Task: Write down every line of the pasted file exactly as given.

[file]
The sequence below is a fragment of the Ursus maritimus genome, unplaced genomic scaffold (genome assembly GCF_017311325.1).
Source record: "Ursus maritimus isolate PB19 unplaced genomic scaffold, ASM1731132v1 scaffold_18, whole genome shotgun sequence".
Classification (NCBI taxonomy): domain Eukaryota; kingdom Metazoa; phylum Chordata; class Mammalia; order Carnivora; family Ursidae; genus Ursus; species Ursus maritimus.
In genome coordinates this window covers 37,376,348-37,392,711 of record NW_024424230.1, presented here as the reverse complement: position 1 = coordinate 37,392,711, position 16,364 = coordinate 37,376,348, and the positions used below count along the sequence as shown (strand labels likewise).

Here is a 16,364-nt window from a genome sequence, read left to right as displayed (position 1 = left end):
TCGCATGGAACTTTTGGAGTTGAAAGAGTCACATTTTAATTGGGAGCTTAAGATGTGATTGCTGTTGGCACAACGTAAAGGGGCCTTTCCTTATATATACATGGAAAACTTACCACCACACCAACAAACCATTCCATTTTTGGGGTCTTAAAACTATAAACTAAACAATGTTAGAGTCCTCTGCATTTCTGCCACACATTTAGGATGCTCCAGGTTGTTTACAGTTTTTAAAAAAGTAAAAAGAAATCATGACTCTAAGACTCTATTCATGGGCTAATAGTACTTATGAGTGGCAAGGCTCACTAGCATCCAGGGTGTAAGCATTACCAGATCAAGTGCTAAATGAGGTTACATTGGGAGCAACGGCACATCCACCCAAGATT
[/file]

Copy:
The sequence below is a fragment of the Ursus maritimus genome, unplaced genomic scaffold (genome assembly GCF_017311325.1).
Source record: "Ursus maritimus isolate PB19 unplaced genomic scaffold, ASM1731132v1 scaffold_18, whole genome shotgun sequence".
Classification (NCBI taxonomy): domain Eukaryota; kingdom Metazoa; phylum Chordata; class Mammalia; order Carnivora; family Ursidae; genus Ursus; species Ursus maritimus.
In genome coordinates this window covers 37,376,348-37,392,711 of record NW_024424230.1, presented here as the reverse complement: position 1 = coordinate 37,392,711, position 16,364 = coordinate 37,376,348, and the positions used below count along the sequence as shown (strand labels likewise).

Here is a 16,364-nt window from a genome sequence, read left to right as displayed (position 1 = left end):
TCGCATGGAACTTTTGGAGTTGAAAGAGTCACATTTTAATTGGGAGCTTAAGATGTGATTGCTGTTGGCACAACGTAAAGGGGCCTTTCCTTATATATACATGGAAAACTTACCACCACACCAACAAACCATTCCATTTTTGGGGTCTTAAAACTATAAACTAAACAATGTTAGAGTCCTCTGCATTTCTGCCACACATTTAGGATGCTCCAGGTTGTTTACAGTTTTTAAAAAAGTAAAAAGAAATCATGACTCTAAGACTCTATTCATGGGCTAATAGTACTTATGAGTGGCAAGGCTCACTAGCATCCAGGGTGTAAGCATTACCAGATCAAGTGCTAAATGAGGTTACATTGGGAGCAACGGCACATCCACCCAAGATT